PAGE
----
Russia interested in entering Middle Eastern food and beverage sector

Russia interested in entering Middle Eastern food and beverage sector Photo: Tittenberger

Russian food manufacturing machinery heavyweights are aiming to satisfy a mid-range demand of Middle Eastern food producers. As the Russian government has made import substitution and development of domestic agricultural production a national priority, its importers are eager to turn into exporters.

Russian food manufacturing solutions providers are planning to enter the food and beverage sector of the Gulf, wider Middle East and India, reports Gulf Digital News. This market is predicted to grow 7.4% a year to 2020, according to Euromonitor International. The first negotiations were held on an exhibition called Gulfood Manufacturing in Dubai on 7-9 November 2016. Russian participants have begun talks with food systems buyers from the UAE, South Africa, Iran, India and Qatar.

This is the first time Russian enterprises have participated in the Middle East's biggest food manufacturing, processing and packaging exhibition. The country was represented by four food manufacturing machinery heavyweights: Dito Group, Kropotkin Plant MiSSP, Shokolend Co. and Unity Food Machinery. The companies presented bakery equipment, high-tech equipment for the drinks, dairy and edible oil sectors, confectionery machinery and meat processing equipment. Kropotkin Plant, which is one of the country's biggest suppliers of moulding, filling, labelling and packaging equipment, also demonstrated its 3D-format container technology.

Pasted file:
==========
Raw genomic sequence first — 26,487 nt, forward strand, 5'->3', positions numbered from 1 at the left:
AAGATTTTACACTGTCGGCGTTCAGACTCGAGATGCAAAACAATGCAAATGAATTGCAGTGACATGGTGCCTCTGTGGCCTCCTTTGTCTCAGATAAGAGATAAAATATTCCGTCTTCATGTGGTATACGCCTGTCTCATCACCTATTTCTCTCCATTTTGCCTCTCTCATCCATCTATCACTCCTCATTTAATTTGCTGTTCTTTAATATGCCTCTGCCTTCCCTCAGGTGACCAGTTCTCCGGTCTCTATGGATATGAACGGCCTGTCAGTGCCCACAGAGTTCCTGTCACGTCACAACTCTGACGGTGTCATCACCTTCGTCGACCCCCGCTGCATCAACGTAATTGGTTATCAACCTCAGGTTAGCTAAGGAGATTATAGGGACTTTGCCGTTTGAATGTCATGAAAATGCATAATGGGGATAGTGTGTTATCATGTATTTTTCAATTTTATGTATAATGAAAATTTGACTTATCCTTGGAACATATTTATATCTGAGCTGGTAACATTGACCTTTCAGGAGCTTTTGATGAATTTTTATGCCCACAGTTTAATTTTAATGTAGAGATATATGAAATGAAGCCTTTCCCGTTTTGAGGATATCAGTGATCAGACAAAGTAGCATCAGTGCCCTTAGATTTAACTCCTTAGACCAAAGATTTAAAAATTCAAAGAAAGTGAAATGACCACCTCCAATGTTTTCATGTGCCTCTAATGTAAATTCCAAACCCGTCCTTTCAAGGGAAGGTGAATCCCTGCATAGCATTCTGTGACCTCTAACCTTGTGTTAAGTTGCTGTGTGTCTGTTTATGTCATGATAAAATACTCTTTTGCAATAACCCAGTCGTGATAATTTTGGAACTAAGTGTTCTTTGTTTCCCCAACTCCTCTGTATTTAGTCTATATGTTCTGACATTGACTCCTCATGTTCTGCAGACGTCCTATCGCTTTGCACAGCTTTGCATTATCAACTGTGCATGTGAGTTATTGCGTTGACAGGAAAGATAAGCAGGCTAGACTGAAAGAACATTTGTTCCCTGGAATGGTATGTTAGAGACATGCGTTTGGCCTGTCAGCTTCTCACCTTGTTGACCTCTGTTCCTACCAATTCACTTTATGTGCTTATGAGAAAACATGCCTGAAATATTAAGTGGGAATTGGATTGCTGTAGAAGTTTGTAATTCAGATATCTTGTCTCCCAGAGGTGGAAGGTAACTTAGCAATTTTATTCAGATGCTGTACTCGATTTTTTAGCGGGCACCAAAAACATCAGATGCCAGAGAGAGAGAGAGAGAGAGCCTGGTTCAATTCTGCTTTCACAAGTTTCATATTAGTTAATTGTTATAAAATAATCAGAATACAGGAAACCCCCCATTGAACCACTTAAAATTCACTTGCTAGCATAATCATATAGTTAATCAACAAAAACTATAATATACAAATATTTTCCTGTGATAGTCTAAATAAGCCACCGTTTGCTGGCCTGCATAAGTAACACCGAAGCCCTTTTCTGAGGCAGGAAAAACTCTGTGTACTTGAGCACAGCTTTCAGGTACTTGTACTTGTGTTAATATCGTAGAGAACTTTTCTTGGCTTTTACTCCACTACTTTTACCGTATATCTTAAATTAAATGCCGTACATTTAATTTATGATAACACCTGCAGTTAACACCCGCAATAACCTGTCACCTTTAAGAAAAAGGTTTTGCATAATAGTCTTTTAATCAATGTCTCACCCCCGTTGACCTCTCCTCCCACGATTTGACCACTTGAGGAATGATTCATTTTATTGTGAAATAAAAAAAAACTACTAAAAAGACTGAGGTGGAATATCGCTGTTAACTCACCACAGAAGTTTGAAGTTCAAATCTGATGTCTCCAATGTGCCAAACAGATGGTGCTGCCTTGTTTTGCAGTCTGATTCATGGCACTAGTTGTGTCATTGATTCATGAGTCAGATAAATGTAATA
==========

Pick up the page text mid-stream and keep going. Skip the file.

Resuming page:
The Russian pavilion at Gulfood Manufacturing 2016. Photo: hoteliermiddleeast.com

The Russian manufacturers are aiming to satisfy a mid-range demand of Middle Eastern food producers. 'We came to test the market and have realised that we can plug a gap between European providers and low-cost Far Eastern suppliers,' said Vladimir Gorishny, head of department at Kropotkin Plant. 'The buyers we've met are interested in the fact that our products are made with European-standard electronics and proven Russian metalwork expertise and offer a unique competitive edge. The result is we are not as expensive as European products but not as cheap as some from China. We fall within the mid-range at European quality standards which has appeal to small and medium-sized enterprises,' he added. This year, a relatively low value of the ruble makes Russian products more internationally competitive than ever.

'Russian participation opens up huge business opportunities for regional buyers,' said Trixie LohMirmand, the senior vice president Events & Exhibitions, Dubai World Trade Centre. 'Not only are the Russian companies looking for new distribution channels and direct buyers, they are keen to explore partnership agreements.'

According to a USDA Foreign Agricultural Services report, the Russian government has made import substitution and development of domestic agricultural production a national priority. Thus, the country's food processing sector is now benefiting from special support programmes.

By Anna Litvina